Q: You write that the phenomenon of rising guilt is a modern, paradoxical problem because societal advance produces guilt and, at the same time, is hindered by it. Some psychologists and biologists, who find that guilt (as an evolutionarily modulated emotion that developed to further the survival of the human species) has beneficial, adaptive functions, would say rising guilt is not necessarily bad. For instance, more guilt-prone people have been found to have more interpersonal empathy. What role does the demoralized, functional assessment of guilt on health play in relation to the Christian conception of guilt?

A: I agree with those who speak well of guilt! I am not against it, and in fact, I think one of the worst aspects of our modern, therapeutic approach to guilt is that we want to deconstruct it and eliminate it as a category of analysis. Guilt is a key aspect of what might be called our moral nervous system. It alerts us to our failures, and pushes us to make them right in some way. We should no more try to do without it than we should try to do without a nervous system because it causes us pain. That would be absurd. It’s essential that I be able to know, from the pain it causes, that putting my hand in a raging fire is not a good thing for my body. What we are not equipped to do, though, is dealing with the consequences of guilt. This is a problem that the post-Christian pseudo-secular environment that now envelopes us in this culture is powerless to solve. We still have the reflexes of Judeo-Christian morality, but we do not have the transcendental faith that undergirded it. It’s like living in a house without a foundation.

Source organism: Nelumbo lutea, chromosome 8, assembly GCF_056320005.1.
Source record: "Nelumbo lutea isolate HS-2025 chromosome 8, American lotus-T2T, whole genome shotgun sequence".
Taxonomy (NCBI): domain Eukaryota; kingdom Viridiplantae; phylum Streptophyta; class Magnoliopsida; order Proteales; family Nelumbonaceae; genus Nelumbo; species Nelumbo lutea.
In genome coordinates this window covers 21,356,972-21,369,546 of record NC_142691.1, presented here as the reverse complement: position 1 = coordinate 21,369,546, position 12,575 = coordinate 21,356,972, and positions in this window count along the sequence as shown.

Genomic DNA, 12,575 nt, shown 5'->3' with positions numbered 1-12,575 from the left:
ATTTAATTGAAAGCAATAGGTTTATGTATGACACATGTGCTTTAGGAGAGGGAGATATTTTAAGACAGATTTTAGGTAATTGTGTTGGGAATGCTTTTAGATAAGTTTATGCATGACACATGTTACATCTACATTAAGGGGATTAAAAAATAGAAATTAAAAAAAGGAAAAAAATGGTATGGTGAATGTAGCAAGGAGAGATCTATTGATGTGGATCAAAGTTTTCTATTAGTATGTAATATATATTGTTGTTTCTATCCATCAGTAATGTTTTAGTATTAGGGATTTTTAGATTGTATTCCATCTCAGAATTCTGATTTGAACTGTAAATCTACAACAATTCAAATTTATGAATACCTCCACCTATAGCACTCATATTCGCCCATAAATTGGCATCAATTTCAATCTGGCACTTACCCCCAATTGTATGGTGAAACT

Q: You write about how the secular world fails to address the persistence of guilt. How exactly does a Christian framework solve or alleviate the issue through the idea of unconditional redemption?

A: First of all, it recognizes that sin must be paid. That is central to the Judeo-Christian tradition. That tradition provides us a way to pay for our sins and be freed of the power of guilt by being put back into right relation with the universe. The redemption of course is not unconditional; the one condition is acceptance of Jesus’ lordship, and through that, the appropriation of Jesus’ atoning death and resurrection as the payment for our sins. What we have in our general culture now, though, is a pseudo-secular world in which sin still exists—even if it is no longer called by that name—but there are no means of expiating, atoning, or otherwise breaking its power left to us.